Placental malaria infection during pregnancy significantly increases the risk of mother-to-child transmission of HIV, according to researchers at the Johns Hopkins Bloomberg School of Public Health.
Their study of HIV-positive women living in Rakia, Uganda found that the mother-to-child HIV transmission rates were 40 percent among women with placental malaria compared to 15.4 percent for women without malaria. The researchers believe that interventions to prevent malaria during pregnancy could potentially reduce mother-to-child transmission of HIV. The study, which is the first to look at the effects of placental malaria in mother-to-child HIV transmission, is published in the November 2003, issue of the scientific journal AIDS.
"Our findings show that co-infection with placental malaria and HIV during pregnancy significantly increases the risk of HIV transmission from mother to newborn. Preventing and treating malaria during pregnancy could be a beneficial and cost effective means of reducing the transmission of HIV from mother to newborn," said Heena Brahmbhatt, PhD, MPH, lead author of the study and an assistant scientist with the Department of Population and Family Health Sciences at the School of Public Health. Dr. Brahmbhatt added that HIV and malaria are among the most prevalent infectious diseases in sub-Saharan Africa.
For the study, Dr. Brahmbhatt and her colleagues followed 746 HIV-positive mothers and their infants living in Rakai, Uganda between 1994 and 1999. The participants were enrolled from a larger study of maternal and infant health and the treatment of sexually transmitted diseases during pregnancy. Malaria parasite infection was measured in the mother's placenta and was found to be more common in HIV-positive women than in those who were HIV-negative. HIV transmission from mother to child occurred 20 percent of the time among all of the participants, but was substantially higher if the mother had placental malaria.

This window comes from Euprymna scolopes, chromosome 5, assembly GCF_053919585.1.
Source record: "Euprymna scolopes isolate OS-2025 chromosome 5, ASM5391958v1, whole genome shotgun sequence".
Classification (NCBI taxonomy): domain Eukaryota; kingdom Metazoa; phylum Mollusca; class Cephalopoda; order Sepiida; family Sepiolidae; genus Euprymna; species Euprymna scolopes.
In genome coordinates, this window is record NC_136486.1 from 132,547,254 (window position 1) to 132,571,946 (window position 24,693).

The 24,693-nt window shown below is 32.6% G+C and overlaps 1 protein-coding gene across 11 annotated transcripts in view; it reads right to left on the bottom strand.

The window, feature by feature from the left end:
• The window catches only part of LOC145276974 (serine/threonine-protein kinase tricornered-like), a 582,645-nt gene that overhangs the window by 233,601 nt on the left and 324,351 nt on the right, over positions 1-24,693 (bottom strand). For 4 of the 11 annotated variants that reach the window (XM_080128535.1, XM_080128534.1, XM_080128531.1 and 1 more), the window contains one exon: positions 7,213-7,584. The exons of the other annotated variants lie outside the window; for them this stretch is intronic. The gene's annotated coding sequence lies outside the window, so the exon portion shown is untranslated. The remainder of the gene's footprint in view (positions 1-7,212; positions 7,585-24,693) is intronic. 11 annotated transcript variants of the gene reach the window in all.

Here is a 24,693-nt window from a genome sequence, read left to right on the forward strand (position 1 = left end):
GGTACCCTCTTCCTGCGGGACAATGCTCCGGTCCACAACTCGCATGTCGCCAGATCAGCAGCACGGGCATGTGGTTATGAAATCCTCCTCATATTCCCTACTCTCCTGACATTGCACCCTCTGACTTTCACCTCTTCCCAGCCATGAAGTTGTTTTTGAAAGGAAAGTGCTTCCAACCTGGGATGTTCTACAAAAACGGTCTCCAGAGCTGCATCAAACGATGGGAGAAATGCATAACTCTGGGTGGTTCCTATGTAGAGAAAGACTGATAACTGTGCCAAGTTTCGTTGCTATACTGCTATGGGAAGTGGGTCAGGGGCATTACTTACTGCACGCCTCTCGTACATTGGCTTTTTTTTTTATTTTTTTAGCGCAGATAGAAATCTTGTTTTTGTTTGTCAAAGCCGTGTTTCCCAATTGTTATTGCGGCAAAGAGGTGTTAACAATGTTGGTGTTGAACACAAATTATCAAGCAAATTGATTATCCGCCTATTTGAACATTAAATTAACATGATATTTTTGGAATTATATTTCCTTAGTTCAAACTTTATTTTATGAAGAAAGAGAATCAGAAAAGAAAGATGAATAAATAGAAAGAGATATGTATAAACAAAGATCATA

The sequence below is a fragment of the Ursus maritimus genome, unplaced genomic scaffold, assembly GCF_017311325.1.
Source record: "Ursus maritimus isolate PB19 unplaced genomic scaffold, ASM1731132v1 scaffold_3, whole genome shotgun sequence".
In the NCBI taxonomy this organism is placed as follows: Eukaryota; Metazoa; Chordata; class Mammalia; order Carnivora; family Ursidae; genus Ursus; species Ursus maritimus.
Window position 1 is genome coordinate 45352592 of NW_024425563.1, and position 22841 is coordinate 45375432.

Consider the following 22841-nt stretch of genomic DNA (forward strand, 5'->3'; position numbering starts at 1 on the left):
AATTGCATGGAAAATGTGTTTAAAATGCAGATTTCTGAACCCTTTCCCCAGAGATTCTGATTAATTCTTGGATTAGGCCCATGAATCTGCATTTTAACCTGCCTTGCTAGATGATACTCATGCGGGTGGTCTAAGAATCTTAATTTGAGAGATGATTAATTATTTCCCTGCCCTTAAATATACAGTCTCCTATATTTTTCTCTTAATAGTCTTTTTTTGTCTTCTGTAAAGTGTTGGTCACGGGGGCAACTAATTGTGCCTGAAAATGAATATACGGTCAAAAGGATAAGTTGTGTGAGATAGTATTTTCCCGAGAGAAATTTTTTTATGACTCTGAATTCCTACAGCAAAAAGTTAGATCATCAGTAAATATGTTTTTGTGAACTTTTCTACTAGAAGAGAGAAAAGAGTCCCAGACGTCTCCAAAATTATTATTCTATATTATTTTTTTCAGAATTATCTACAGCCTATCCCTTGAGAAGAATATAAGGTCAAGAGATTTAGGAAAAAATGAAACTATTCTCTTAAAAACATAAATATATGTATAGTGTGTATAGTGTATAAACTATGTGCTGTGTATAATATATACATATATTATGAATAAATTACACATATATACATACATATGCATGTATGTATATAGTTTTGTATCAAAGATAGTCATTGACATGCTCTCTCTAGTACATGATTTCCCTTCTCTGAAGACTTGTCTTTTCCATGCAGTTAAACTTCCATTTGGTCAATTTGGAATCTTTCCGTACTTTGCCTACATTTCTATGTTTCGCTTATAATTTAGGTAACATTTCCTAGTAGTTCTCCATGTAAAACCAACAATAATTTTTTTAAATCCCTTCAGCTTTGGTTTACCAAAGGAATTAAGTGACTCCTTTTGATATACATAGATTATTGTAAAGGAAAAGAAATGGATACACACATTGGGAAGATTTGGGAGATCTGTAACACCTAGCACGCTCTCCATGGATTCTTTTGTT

"These findings could have potential public health relevance because interventions to prevent placental malaria during pregnancy might reduce the risk of HIV transmission from mother to child and this could augment current approaches using antiretroviral drugs. Randomized trails of intensive malaria control in HIV-positive women are urgently needed," said Dr. Brahmbhatt.
"The effects of placental malaria on mother-to-child HIV transmission in Rakai, Uganda" was written by Heena Brahmbhatt, Godfrey Kigozi, Fred Wabwire-Mangen, David Serwadda, Nelson Sewakambo, Tom Lutalo, Maria Wawer, Carlos Abramowsky, David Sullivan and Ronald Gray.
The study was funded by the Johns Hopkins Malaria Research Institute.
News releases from the Johns Hopkins Bloomberg School of Public Health are available at http://www.jhsph.edu/Press_Room.
The above post is reprinted from materials provided by Johns Hopkins University Bloomberg School Of Public Health. Note: Materials may be edited for content and length.
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